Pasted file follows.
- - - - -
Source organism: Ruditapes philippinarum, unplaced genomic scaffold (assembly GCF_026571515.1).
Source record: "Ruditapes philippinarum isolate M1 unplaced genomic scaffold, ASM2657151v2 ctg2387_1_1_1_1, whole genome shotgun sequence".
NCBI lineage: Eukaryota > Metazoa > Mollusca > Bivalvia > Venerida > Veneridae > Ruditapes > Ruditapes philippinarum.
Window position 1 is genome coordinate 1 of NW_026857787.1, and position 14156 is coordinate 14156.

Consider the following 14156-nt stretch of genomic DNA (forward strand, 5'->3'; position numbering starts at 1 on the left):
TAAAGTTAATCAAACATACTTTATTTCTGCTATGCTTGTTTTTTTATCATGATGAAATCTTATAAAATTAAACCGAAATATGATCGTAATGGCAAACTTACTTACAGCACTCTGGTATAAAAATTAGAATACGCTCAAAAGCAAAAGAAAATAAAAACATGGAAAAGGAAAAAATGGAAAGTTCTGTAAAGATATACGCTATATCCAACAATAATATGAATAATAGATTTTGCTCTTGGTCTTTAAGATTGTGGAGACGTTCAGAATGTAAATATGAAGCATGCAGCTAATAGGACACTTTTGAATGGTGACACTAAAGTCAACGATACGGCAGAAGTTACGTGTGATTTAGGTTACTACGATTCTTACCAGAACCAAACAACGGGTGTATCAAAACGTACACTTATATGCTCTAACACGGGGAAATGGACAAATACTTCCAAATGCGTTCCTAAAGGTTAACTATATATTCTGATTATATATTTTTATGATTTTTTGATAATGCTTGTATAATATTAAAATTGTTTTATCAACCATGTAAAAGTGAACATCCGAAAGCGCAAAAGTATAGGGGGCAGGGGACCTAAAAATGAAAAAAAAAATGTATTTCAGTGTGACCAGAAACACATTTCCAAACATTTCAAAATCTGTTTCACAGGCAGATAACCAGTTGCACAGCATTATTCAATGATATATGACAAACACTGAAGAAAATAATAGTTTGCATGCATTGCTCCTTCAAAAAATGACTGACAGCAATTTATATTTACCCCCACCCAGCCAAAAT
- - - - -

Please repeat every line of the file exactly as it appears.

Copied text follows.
Source organism: Ruditapes philippinarum, unplaced genomic scaffold (assembly GCF_026571515.1).
Source record: "Ruditapes philippinarum isolate M1 unplaced genomic scaffold, ASM2657151v2 ctg2387_1_1_1_1, whole genome shotgun sequence".
NCBI lineage: Eukaryota > Metazoa > Mollusca > Bivalvia > Venerida > Veneridae > Ruditapes > Ruditapes philippinarum.
Window position 1 is genome coordinate 1 of NW_026857787.1, and position 14156 is coordinate 14156.

Consider the following 14156-nt stretch of genomic DNA (forward strand, 5'->3'; position numbering starts at 1 on the left):
TAAAGTTAATCAAACATACTTTATTTCTGCTATGCTTGTTTTTTTATCATGATGAAATCTTATAAAATTAAACCGAAATATGATCGTAATGGCAAACTTACTTACAGCACTCTGGTATAAAAATTAGAATACGCTCAAAAGCAAAAGAAAATAAAAACATGGAAAAGGAAAAAATGGAAAGTTCTGTAAAGATATACGCTATATCCAACAATAATATGAATAATAGATTTTGCTCTTGGTCTTTAAGATTGTGGAGACGTTCAGAATGTAAATATGAAGCATGCAGCTAATAGGACACTTTTGAATGGTGACACTAAAGTCAACGATACGGCAGAAGTTACGTGTGATTTAGGTTACTACGATTCTTACCAGAACCAAACAACGGGTGTATCAAAACGTACACTTATATGCTCTAACACGGGGAAATGGACAAATACTTCCAAATGCGTTCCTAAAGGTTAACTATATATTCTGATTATATATTTTTATGATTTTTTGATAATGCTTGTATAATATTAAAATTGTTTTATCAACCATGTAAAAGTGAACATCCGAAAGCGCAAAAGTATAGGGGGCAGGGGACCTAAAAATGAAAAAAAAAATGTATTTCAGTGTGACCAGAAACACATTTCCAAACATTTCAAAATCTGTTTCACAGGCAGATAACCAGTTGCACAGCATTATTCAATGATATATGACAAACACTGAAGAAAATAATAGTTTGCATGCATTGCTCCTTCAAAAAATGACTGACAGCAATTTATATTTACCCCCACCCAGCCAAAAT